Look west

The Maritime Union is worried about jobs, they should look to encouraging their $91,000 per annum container movers to seek jobs in the mining industry in Australia. There is a massive shortage of unskilled labour in Western Australia.

In the remote mining hub of Dampier, shipping company manager Gary Bawden sees the red-hot demand for workers first hand. From this month, he’ll be offering $120,000 a year to people looking to work as a deckhand.

The only qualification needed for the 26-week-a-year job is to have finished school and completed a seven-day safety course. The work is tough, with most staff flying into the West Australian town for five-week stints away from their families.

Average temperatures can be well above 30 degrees.

But more than anything, the generous pay packets reflect the chronic shortage of workers in the nation’s resources hot spots.

And while the jobs market may be slowing to a crawl in much of Australia, Bawden, who manages the port services division of boating company Bhaghwan Marine, has few doubts the shortages will intensify.

Activity in the business has nearly doubled in the past three years, and he thinks the rapid growth will continue.

”The only thing that’s going to stop it from growing is the lack of infrastructure,” Bawden says.

”It will probably keep going like this until about 2013-14, then we may see a drop-off.”

Bawden needs to offer such high pay to compete with offshore gas companies, which can pay a deckhand $160,000.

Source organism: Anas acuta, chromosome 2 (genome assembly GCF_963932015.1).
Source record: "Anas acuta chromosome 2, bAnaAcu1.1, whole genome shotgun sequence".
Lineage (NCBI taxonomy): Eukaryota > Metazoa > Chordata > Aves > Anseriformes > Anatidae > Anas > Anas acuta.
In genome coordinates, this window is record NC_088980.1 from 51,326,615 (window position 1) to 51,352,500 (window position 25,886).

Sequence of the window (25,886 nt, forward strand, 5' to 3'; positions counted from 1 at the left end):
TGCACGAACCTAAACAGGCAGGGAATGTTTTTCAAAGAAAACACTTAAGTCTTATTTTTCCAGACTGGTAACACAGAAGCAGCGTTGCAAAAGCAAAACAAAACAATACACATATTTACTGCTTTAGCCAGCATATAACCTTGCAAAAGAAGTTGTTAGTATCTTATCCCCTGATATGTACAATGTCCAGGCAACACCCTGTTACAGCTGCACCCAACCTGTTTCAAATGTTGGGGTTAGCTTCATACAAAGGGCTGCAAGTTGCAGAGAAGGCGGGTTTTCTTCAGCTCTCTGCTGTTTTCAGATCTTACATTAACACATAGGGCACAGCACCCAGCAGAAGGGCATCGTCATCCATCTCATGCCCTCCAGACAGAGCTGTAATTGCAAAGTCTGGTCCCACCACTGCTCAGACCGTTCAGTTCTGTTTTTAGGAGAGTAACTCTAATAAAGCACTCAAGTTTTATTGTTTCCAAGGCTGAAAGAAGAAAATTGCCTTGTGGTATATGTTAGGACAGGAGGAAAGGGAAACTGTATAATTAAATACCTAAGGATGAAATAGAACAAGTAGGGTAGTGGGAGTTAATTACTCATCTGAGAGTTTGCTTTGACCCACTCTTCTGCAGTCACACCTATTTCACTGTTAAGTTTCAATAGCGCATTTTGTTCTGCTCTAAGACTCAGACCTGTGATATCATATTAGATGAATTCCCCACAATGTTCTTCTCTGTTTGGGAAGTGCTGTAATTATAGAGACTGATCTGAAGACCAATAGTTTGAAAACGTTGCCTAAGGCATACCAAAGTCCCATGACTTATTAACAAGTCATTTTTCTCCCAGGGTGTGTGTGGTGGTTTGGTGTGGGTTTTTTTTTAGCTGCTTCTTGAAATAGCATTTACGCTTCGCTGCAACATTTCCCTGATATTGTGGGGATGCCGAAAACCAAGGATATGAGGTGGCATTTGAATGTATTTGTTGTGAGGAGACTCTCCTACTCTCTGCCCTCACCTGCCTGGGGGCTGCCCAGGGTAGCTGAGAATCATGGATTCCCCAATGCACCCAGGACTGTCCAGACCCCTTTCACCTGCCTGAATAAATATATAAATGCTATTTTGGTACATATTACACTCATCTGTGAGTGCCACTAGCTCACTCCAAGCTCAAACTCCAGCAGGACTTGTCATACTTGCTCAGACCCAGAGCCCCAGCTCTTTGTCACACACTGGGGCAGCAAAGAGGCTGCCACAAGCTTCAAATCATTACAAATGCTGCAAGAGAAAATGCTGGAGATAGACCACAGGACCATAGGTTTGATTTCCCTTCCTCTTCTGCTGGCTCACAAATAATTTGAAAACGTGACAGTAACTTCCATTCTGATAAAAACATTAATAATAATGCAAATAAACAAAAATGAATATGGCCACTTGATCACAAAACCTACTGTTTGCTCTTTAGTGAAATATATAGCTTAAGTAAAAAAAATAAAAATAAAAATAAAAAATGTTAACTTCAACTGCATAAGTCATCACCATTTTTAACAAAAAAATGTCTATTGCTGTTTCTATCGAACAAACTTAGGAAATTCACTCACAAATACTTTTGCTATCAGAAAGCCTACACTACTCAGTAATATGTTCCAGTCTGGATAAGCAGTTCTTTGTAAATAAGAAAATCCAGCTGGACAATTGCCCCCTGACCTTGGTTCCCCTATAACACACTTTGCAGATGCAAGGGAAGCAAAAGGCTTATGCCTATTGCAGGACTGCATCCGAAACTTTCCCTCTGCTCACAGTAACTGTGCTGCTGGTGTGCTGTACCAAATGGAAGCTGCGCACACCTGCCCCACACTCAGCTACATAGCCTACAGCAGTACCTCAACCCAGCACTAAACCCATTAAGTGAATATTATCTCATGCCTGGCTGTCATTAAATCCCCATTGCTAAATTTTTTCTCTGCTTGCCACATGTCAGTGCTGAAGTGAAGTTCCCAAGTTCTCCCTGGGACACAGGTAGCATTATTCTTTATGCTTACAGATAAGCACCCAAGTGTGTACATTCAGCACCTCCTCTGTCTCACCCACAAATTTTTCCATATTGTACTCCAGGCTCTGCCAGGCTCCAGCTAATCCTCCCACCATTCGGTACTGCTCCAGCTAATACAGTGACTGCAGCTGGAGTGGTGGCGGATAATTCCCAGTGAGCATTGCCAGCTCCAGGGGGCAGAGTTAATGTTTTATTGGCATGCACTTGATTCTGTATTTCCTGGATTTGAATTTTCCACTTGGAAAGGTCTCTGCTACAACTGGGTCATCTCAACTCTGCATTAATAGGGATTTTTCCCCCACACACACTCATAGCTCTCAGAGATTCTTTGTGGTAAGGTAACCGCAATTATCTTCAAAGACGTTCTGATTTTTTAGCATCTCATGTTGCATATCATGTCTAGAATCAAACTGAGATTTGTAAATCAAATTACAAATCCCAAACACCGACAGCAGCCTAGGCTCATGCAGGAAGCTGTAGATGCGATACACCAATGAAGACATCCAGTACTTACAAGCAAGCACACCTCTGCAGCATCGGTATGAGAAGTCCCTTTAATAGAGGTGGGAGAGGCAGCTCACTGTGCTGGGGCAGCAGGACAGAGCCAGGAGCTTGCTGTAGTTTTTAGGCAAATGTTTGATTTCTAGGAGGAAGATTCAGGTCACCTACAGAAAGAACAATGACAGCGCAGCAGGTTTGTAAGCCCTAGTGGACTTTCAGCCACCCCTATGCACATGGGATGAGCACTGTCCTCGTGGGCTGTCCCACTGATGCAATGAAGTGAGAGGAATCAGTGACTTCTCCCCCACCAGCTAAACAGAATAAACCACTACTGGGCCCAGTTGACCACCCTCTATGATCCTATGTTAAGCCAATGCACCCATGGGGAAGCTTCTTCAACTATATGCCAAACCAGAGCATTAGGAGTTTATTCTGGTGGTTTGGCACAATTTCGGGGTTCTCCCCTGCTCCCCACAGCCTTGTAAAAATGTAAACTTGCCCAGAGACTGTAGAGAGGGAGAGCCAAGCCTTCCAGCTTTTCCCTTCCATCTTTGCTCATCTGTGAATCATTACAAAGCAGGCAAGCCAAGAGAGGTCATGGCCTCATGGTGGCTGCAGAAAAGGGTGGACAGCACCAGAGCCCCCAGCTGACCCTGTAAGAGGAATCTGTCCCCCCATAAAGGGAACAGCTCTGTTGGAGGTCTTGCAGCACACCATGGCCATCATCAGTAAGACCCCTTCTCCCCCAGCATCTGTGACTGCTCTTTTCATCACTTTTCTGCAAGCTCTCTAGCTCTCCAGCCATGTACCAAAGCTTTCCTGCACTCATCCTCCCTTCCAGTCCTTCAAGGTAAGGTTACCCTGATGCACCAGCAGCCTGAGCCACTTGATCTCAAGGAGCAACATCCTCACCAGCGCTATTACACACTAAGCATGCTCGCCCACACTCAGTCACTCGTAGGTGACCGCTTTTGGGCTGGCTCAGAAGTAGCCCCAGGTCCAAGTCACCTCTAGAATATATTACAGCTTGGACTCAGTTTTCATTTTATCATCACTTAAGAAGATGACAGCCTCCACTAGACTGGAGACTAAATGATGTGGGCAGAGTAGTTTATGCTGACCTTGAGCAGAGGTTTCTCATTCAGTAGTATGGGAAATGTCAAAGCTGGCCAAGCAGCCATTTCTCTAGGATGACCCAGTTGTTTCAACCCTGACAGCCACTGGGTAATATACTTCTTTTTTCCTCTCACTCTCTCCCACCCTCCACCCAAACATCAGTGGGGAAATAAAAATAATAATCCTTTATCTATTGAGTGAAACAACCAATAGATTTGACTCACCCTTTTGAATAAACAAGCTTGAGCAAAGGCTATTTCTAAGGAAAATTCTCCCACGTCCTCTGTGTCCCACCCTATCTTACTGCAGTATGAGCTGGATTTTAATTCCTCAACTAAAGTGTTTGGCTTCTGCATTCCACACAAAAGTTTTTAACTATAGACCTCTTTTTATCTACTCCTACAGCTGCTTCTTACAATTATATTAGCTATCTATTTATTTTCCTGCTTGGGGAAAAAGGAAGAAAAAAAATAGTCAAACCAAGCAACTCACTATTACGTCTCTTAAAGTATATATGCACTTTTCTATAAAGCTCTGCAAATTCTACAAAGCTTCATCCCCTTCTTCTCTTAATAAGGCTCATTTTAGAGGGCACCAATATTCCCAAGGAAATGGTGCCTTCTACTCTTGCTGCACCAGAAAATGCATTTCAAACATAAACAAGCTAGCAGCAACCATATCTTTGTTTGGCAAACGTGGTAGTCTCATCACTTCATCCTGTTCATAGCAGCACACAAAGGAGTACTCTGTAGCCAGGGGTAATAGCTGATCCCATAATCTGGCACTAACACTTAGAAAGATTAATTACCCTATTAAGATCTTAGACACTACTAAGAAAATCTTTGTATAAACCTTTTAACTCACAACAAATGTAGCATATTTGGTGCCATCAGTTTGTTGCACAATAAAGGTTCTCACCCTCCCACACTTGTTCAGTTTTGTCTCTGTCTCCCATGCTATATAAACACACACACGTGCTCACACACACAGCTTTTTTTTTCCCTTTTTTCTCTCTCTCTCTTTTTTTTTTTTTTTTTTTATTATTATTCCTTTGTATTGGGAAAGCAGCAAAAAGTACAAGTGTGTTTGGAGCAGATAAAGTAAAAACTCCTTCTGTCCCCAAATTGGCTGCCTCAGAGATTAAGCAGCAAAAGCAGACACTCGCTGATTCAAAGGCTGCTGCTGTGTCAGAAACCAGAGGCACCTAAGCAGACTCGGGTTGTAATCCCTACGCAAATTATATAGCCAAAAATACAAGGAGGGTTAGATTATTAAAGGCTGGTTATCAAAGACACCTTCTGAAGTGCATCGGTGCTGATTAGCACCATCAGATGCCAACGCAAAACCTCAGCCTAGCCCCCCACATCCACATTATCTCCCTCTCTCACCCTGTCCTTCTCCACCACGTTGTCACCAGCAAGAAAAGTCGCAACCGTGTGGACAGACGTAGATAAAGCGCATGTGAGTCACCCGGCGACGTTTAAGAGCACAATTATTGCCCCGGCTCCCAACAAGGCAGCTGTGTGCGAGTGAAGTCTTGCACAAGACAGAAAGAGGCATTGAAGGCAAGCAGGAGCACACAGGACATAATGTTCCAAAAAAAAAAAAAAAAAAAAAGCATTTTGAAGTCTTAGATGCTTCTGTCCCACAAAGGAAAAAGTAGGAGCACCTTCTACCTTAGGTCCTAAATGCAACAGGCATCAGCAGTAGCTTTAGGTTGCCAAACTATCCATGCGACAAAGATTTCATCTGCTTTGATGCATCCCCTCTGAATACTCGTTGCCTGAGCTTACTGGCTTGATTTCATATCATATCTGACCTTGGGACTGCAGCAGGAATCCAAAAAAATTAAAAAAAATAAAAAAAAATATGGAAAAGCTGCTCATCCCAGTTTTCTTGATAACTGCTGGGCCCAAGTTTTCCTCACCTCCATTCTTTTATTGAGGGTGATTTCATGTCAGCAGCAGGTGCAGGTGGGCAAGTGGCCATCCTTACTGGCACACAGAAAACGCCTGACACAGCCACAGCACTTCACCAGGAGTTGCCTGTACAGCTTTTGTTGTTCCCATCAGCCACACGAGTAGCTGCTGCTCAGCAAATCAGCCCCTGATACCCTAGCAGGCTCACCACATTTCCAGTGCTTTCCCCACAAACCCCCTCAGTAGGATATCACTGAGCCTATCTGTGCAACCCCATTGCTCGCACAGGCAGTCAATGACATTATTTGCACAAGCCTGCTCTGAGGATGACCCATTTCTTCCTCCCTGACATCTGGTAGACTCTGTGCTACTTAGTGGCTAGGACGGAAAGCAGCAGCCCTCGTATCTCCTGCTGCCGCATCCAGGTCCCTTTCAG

Of course they might not like having to actually work for 43 hours in order to get 43 hours of pay rather than the 28 hours they have to do currently.

The article highlights the folly of the Greens and Labour for opposing mining in New Zealand:

Scenarios like this are being repeated around the country’s mining hot-spots, raising growing concerns that labour shortages could become critical this year.

The Australian Mines and Metals Association, for instance, says the sheer volume of projects under construction in the new year will start to stretch the market as work begins on even more projects.

Citing figures from Pit Crew Management Consulting Services, it says the total pipeline of approved and unapproved projects is worth a staggering $588.5 billion.

But in a sign of just how much the boom is concentrated in states where most people don’t live, some $231.5 billion of confirmed projects are in Western Australia, with a further $75.1 billion of certain projects in Queensland.

The lobby group says demand for construction workers alone will accelerate to peak at 83,000 jobs early next year, while the operational workforce will not peak until it reaches 85,000 in 2016.

So while we are forced to build cycleways to create a few hundred jobs because the Greens and Labour oppose mining Australia meanwhile is creating 83,000 jobs by digging up their mineral resources.

National really should adopt those graffiti slogans of the election. Drill it, mine it, Sell it, Create Jobs!

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As much at home writing editorials as being the subject of them, Cam has won awards, including the Canon Media Award for his work on the Len Brown/Bevan Chuang story. When he’s not creating the news, he tends to be in it, with protagonists using the courts, media and social media to deliver financial as well as death threats.

They say that news is something that someone, somewhere, wants kept quiet. Cam Slater doesn’t do quiet and, as a result, he is a polarising, controversial but highly effective journalist who takes no prisoners.

He is fearless in his pursuit of a story.

Love him or loathe him, you can’t ignore him.

To read Cam’s previous articles click on his name in blue.